This article is for investors who would like to improve their understanding of price to earnings ratios (P/E ratios). We'll show how you can use Sandy Spring Bancorp, Inc.'s (NASDAQ:SASR) P/E ratio to inform your assessment of the investment opportunity. Sandy Spring Bancorp has a P/E ratio of 10.63, based on the last twelve months. In other words, at today's prices, investors are paying $10.63 for every $1 in prior year profit.
How Do I Calculate A Price To Earnings Ratio?
The formula for P/E is:
Price to Earnings Ratio = Share Price ÷ Earnings per Share (EPS)
Or for Sandy Spring Bancorp:
P/E of 10.63 = $33.71 ÷ $3.17 (Based on the trailing twelve months to June 2019.)
Is A High P/E Ratio Good?
The higher the P/E ratio, the higher the price tag of a business, relative to its trailing earnings. All else being equal, it's better to pay a low price -- but as Warren Buffett said, 'It's far better to buy a wonderful company at a fair price than a fair company at a wonderful price.
Does Sandy Spring Bancorp Have A Relatively High Or Low P/E For Its Industry?
One good way to get a quick read on what market participants expect of a company is to look at its P/E ratio. The image below shows that Sandy Spring Bancorp has a lower P/E than the average (12.5) P/E for companies in the banks industry.
This suggests that market participants think Sandy Spring Bancorp will underperform other companies in its industry. Many investors like to buy stocks when the market is pessimistic about their prospects. It is arguably worth checking if insiders are buying shares, because that might imply they believe the stock is undervalued.
How Growth Rates Impact P/E Ratios
Generally speaking the rate of earnings growth has a profound impact on a company's P/E multiple. If earnings are growing quickly, then the 'E' in the equation will increase faster than it would otherwise. Therefore, even if you pay a high multiple of earnings now, that multiple will become lower in the future. A lower P/E should indicate the stock is cheap relative to others -- and that may attract buyers.
It's nice to see that Sandy Spring Bancorp grew EPS by a stonking 37% in the last year. And it has bolstered its earnings per share by 15% per year over the last five years. With that performance, I would expect it to have an above average P/E ratio.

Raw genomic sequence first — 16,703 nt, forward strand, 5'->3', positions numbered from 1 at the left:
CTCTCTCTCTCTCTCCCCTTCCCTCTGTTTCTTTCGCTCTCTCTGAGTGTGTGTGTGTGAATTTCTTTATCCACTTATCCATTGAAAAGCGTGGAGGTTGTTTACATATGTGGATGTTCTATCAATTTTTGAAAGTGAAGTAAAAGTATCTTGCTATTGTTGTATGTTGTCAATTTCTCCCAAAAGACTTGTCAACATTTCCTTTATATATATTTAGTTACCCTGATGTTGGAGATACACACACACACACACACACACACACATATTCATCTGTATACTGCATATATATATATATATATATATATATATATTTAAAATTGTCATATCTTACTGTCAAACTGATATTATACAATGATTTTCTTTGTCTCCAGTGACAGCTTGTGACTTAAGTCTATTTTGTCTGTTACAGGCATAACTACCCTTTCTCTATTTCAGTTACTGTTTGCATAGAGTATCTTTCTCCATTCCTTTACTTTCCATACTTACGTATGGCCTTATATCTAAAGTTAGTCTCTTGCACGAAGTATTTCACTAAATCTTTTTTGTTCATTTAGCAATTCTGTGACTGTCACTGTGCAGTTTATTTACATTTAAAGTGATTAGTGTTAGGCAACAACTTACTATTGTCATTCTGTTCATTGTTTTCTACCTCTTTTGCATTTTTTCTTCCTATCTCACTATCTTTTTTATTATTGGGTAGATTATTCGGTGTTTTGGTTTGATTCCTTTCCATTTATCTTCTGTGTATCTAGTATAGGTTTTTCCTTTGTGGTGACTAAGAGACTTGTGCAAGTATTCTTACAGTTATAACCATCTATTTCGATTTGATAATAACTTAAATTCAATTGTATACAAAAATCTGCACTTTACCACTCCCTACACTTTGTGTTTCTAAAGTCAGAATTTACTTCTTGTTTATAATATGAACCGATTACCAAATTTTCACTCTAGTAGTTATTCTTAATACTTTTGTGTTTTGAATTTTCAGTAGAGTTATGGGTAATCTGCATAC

Don't Forget: The P/E Does Not Account For Debt or Bank Deposits
Don't forget that the P/E ratio considers market capitalization. That means it doesn't take debt or cash into account. Hypothetically, a company could reduce its future P/E ratio by spending its cash (or taking on debt) to achieve higher earnings.
Such spending might be good or bad, overall, but the key point here is that you need to look at debt to understand the P/E ratio in context.
How Does Sandy Spring Bancorp's Debt Impact Its P/E Ratio?
Net debt is 45% of Sandy Spring Bancorp's market cap. You'd want to be aware of this fact, but it doesn't bother us.
The Verdict On Sandy Spring Bancorp's P/E Ratio
Sandy Spring Bancorp trades on a P/E ratio of 10.6, which is below the US market average of 17.8. The company does have a little debt, and EPS growth was good last year. If it continues to grow, then the current low P/E may prove to be unjustified. Because analysts are predicting more growth in the future, one might have expected to see a higher P/E ratio. You can take a closer look at the fundamentals, here.
Investors have an opportunity when market expectations about a stock are wrong. If it is underestimating a company, investors can make money by buying and holding the shares until the market corrects itself. So this free report on the analyst consensus forecasts could help you make a master move on this stock.
Of course, you might find a fantastic investment by looking at a few good candidates. So take a peek at this free list of companies with modest (or no) debt, trading on a P/E below 20.
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If you spot an error that warrants correction, please contact the editor at email@example.com. This article by Simply Wall St is general in nature. It does not constitute a recommendation to buy or sell any stock, and does not take account of your objectives, or your financial situation. Simply Wall St has no position in the stocks mentioned. Thank you for reading.